Oceanbird's huge 80-meter sails reduce cargo shipping emissions by 90%
The idea of using sails to power a boat is not exactly a new one; indeed, the earliest known depiction of a ship under sail appears on a painted disc found in Kuwait, dated back to somewhere between 5,000-5,500 BCE. Boats themselves, interestingly, appear to be closer to a million years old, and were used by homo erectus long before neanderthals or homo sapiens ever walked the Earth.
Sails propelled humanity around the globe for thousands of years, before being relegated mainly to recreational use over the last couple of hundred years by the development of steam technology and internal combustion engines, among other things, which developed more reliable propulsion across a wider range of conditions and use cases.
Fuel-burning ships have been phenomenally successful, opening up the global trade network we enjoy today, but we may not have seen the end of sails just yet. In response to the increasingly obvious consequences of climate change, a number of companies are working on ways to bring emissions-free sail propulsion back to the cargo shipping world, taking advantage of advanced materials, computer controls and some interesting new designs to take performance and speed to the next level.
The latest concept is the Oceanbird, a giant Pure Car and Truck Carrier capable of transporting up to 7,000 cars at an average speed of 10 knots on a North Atlantic crossing. That's not quite as quick as a conventional ship; you're looking at around 12 days instead of the typical 8, but the Oceanbird's four colossal 80-meter (260-ft) high extendable wing sails promise to reduce emissions by as much as 90 percent.
The wing sails, built in metal and composites, can be retracted down to around 20 m (66 ft) when required, keeping them safe in stormy conditions and letting the ships get under bridges when they need to. While the Oceanbird project team sees the sails as providing the vast majority of the ship's power, there will also be engines fitted for maneuvering close to land and ports, and to get the ship out of a pickle in an emergency.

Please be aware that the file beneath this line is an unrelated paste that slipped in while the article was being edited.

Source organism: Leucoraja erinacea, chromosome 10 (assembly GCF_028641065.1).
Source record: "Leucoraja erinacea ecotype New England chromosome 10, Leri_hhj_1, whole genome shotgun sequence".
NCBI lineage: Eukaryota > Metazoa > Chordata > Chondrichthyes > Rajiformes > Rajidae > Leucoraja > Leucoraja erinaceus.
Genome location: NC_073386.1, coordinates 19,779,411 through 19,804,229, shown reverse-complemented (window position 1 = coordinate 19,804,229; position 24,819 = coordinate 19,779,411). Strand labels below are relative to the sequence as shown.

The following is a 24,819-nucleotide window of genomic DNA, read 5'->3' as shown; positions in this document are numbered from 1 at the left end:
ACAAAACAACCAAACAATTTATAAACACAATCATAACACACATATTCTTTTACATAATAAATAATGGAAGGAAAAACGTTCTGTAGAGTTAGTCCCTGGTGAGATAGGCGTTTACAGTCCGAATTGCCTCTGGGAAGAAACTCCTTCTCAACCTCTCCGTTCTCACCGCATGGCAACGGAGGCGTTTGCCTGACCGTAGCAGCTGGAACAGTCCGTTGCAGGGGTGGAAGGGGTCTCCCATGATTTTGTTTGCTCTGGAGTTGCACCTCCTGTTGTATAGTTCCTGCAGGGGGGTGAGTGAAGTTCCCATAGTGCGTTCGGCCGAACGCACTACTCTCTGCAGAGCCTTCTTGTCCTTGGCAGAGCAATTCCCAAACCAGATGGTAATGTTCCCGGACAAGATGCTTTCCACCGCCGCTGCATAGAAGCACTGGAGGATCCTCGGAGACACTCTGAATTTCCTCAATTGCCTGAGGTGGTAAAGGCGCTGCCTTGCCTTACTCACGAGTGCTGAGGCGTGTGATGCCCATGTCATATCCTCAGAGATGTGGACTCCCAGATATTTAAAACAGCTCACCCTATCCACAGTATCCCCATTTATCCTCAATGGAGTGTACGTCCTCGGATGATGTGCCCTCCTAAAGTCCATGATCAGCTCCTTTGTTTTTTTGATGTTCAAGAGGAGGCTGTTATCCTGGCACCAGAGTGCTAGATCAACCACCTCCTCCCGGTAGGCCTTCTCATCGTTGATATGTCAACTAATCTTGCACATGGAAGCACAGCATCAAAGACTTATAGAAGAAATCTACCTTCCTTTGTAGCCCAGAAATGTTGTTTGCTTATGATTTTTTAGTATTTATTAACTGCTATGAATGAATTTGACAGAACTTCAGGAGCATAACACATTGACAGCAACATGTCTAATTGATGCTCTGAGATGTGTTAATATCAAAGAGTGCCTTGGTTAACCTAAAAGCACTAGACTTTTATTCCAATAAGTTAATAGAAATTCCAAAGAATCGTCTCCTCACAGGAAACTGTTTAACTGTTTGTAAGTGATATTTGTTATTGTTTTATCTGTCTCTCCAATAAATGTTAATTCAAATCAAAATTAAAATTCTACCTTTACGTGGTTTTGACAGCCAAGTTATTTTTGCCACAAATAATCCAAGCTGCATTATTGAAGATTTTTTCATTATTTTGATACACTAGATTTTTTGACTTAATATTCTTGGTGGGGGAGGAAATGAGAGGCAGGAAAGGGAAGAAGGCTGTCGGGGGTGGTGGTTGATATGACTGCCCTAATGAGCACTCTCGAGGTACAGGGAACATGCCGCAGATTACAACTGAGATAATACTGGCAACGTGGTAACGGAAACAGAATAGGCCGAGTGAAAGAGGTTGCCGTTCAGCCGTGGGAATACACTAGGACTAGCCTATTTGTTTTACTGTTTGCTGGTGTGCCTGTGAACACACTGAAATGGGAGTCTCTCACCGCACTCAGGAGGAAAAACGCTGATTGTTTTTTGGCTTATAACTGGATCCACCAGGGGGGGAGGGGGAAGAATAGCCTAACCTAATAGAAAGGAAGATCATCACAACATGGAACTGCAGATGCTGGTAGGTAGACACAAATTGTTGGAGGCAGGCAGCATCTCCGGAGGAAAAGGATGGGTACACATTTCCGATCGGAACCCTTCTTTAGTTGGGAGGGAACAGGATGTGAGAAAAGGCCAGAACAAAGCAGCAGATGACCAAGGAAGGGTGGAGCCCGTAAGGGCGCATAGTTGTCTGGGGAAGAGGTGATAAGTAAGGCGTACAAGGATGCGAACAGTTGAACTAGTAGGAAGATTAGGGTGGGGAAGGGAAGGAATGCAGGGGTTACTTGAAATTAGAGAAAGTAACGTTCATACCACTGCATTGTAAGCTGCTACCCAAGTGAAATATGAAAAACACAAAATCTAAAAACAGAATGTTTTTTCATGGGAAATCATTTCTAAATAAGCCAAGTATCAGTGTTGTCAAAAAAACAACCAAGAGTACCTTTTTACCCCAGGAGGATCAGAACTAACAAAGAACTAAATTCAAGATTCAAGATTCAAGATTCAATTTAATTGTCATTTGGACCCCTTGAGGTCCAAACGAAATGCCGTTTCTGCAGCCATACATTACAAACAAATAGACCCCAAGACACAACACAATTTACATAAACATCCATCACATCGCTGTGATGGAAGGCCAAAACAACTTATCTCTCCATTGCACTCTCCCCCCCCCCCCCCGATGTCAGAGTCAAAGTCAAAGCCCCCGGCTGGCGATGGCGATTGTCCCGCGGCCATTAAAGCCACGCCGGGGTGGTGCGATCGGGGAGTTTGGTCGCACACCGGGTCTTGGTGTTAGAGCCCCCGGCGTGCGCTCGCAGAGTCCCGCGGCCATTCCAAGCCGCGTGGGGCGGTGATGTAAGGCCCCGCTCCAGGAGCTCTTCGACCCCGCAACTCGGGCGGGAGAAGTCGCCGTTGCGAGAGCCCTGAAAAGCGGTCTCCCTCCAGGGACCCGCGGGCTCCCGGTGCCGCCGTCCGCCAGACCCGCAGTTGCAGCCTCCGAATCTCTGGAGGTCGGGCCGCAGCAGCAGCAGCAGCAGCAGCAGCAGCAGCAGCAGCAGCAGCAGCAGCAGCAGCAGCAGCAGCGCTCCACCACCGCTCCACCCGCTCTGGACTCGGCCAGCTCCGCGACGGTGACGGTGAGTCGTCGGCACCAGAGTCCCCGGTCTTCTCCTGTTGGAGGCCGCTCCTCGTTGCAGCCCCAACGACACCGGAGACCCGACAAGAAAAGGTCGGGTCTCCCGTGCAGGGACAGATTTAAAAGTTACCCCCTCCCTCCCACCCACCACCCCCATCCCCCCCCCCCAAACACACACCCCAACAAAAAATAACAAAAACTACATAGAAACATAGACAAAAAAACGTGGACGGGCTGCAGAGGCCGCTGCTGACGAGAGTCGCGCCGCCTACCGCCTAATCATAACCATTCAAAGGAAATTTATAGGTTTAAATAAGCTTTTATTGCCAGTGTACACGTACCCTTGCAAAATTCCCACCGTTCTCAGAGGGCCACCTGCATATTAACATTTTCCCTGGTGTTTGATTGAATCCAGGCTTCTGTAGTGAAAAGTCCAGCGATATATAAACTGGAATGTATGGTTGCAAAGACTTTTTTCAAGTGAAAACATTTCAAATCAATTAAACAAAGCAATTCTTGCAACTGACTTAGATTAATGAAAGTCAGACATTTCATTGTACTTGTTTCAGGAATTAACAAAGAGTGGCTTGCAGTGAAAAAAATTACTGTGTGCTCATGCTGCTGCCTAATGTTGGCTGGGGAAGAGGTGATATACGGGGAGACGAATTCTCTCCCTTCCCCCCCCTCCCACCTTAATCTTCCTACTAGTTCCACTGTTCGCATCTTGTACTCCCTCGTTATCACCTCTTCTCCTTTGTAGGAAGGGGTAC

The Oceanbird is a three-way project between well-established shipbuilders Wallenius Marine, which initiated the project, Swedish research institute SSPA and the Royal Institute of Technology in Stockholm.
The team has built a 7-m (23-ft) scale model of the ship, which has already been tested in open water, and will continue sea trials over the coming few months. A production-ready design should be complete and ready for orders, they say, by the end of 2021, and Wallenius expects to deliver the first customer vessel by the end of 2024.
The project team says it will be the world's largest sailing vessel when it launches, at some 200 m (656 ft) long and 40 m (131 ft) wide, and of course the technology will be applicable to many sorts of large ships, including things like cruise ships. It's unlikely to replace container ships, where the entire deck surfaces need to be totally flat to carry hundreds upon hundreds of stacked containers.
The commercial shipping industry contributes some 2.5 percent to the world's CO2 emissions, and is responsible for 18-30 percent of nitrous oxides released into the atmosphere, as well as 9 percent of sulphur oxides thanks to cheap, dirty fuel. It's clearly an area for improvement, and around the world the industry is facing increasingly strict regulations.
If these regulations do their job and begin cleaning up ship emissions, it'll be interesting to see the effect that sulphur scrubbing technology and the move away from dirty fuels will have on the cost of getting things from A to B. The idea of a ship that runs predominantly on wind power, using a small fraction of the fuel but taking 50 percent longer to get where it's going, might just start to stack up financially, even if initially it might mainly be a way for companies to lower the average emissions of their fleets.
It's certainly an attractive thought: a giant, heavy-polluting industry moving forward by going back to the technology that moved us all over the world long before human-driven climate change loomed so menacingly over our future. We look forward to hearing how this project develops. Check out a rendered video below.